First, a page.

Fig. 16 is a detail sectional view, taken on the line Iii-l6, F 15;
Fig. 17 is a similar view illustrating the use of wooden instead of metal posts or studding; and
Figs. 18 to 23 inclusive illustrate in perspective useful applications of my invention to temporary, semipermanent or permanent frames for various purposes.
A frame constructed in accordance with my invention may be two or three-dimensional. Fig. 15 two three-dimensional forms are shown, one, a standing frame A on the hither side of the wallor mold form 25 and supported on the floor girders 26, and another, beyond the wall or mold form, a suspended frame B carried by overhead girder 21. However, in these, as in other forms shown the three-dimensional frame may be regarded as made up, wholly or partly, of a plurality of two-dimensional frames, such as that exhibited in Fig. 1, with supplemental devices when necessary for solidly supporting it and supporting a form or other structural element from it and for bracing the several two-dimensional frames.
Fig. 1 may be referred to, to obtain an idea of the elements going into a frame such as shown in Fig. 15 and others which will be indicated. The unit of construction is a truss rod which has, at one end, means for coupling it at any desired angle to the like coupling member of another truss, and at the other end means for connecting it to another truss member or to a fixed support, the resulting frame when assembled comprising a series of unions or nodal points whereat a plu-.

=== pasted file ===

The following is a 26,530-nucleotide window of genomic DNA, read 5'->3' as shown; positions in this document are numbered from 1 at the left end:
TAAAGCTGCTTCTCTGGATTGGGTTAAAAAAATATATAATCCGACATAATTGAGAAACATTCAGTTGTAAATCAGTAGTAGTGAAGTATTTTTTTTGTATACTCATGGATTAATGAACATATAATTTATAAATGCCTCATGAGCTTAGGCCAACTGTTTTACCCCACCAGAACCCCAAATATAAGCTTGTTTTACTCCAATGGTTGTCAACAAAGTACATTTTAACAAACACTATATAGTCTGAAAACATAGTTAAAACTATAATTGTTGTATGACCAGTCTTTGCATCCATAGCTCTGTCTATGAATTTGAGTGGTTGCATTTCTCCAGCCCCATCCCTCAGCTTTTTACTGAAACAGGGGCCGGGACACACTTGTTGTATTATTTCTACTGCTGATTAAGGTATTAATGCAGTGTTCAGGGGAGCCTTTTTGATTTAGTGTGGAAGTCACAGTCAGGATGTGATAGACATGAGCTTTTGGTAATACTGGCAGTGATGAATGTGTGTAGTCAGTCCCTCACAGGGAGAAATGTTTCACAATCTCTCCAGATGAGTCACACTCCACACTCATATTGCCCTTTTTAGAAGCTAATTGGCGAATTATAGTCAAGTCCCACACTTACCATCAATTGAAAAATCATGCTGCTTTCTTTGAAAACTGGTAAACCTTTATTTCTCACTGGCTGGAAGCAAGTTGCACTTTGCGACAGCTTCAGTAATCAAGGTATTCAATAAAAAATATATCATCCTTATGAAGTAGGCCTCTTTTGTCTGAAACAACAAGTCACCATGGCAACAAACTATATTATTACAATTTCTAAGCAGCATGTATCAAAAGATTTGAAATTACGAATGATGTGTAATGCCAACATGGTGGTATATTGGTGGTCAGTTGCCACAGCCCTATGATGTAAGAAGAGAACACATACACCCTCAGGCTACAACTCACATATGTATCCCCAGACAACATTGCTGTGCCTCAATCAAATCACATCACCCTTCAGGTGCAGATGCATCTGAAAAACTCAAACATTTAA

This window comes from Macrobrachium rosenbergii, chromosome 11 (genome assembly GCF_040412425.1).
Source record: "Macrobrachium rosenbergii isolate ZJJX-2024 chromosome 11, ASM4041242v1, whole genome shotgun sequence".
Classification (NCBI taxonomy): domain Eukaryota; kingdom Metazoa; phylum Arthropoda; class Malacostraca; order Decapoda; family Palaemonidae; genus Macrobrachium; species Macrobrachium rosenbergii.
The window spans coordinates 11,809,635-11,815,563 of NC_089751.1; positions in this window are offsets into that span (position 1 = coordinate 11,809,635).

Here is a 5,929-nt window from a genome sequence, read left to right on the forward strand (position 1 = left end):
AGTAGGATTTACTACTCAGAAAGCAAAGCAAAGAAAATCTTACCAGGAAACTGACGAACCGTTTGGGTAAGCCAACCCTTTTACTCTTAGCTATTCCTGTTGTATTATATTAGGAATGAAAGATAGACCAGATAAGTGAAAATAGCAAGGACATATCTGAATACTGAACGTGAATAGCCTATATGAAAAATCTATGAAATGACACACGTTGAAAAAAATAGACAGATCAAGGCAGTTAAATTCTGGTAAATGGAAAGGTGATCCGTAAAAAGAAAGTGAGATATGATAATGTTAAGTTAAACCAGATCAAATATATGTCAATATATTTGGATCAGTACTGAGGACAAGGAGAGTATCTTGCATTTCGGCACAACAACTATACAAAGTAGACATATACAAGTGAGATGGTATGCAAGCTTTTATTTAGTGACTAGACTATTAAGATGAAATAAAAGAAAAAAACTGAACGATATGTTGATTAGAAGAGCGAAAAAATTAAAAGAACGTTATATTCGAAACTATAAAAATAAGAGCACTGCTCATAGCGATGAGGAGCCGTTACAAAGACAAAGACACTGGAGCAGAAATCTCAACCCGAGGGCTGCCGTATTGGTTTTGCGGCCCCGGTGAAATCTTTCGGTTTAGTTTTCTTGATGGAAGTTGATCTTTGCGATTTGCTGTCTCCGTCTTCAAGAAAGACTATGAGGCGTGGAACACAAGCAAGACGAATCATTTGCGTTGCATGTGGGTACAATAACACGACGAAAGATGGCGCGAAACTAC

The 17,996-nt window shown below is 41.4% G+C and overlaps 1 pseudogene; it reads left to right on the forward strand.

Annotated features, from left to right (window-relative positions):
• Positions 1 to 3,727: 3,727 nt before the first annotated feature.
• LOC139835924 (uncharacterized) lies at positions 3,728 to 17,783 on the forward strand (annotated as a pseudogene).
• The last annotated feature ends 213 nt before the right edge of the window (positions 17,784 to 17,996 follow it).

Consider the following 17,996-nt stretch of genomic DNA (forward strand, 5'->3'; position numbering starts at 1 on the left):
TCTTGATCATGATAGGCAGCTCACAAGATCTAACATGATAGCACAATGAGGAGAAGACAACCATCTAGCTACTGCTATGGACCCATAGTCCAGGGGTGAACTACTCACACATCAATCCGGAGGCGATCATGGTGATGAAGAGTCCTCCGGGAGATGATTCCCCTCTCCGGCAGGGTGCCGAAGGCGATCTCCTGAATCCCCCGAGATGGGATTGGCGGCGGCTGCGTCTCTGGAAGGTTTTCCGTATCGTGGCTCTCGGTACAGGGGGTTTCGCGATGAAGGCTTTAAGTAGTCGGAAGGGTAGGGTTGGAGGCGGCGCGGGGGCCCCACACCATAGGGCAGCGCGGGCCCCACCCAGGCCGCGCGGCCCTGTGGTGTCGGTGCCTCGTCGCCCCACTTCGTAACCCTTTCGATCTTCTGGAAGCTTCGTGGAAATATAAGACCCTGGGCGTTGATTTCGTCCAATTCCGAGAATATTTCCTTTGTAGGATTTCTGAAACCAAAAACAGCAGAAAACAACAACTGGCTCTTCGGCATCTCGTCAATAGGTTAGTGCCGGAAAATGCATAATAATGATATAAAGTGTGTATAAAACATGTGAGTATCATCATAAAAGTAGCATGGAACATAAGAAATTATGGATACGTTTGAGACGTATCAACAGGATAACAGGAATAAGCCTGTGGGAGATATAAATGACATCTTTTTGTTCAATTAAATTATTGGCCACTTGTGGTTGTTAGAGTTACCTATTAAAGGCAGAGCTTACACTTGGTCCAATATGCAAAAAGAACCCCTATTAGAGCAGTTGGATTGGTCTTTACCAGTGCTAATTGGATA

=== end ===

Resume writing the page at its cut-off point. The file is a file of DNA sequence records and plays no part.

rality of truss bars unite so as to radiate therefrom at different angles and the radiating members serve to connect the unions with various supporting or extension devices. In Fig. 1, I have shown four truss rods 28, 29, 30, 3|, preferably of steel of such strength and stiffness as required for the individual job, varying for example, with the weight to be supported and the height to which the frame is to extend. The rods radiate from a common union 32. At this union, disk shaped ends 33 of the truss rods held together by bolt and nut 34, enable the truss rods at angles which will enable them to perform different functions. The rods 23, 29
and 30 for example are so positional that their right hand ends are in a vertical line adjacent to the structural member which they are to support, or by which they are to be supported, while the fourth radial truss rod 3| is connected to an anchoring member 36 remote from the member 35. V
In all of these the same method of union is employed. That is, like face-toothed disks, one on each truss member, are brought in contact and united by a bolt at their common axis, and this, whether the union be for uniting a number of truss rods to each other or for uniting one or more truss rods to a structural member. The disks 33 are toothed on both faces at 33a so as to make assembly easy without regard to the order of arrangement of the trusses on the union. The teeth are radial to the common axis of the disks, so that the trusses may be adjusted to the angles required by the individua 5mmsetting of the several.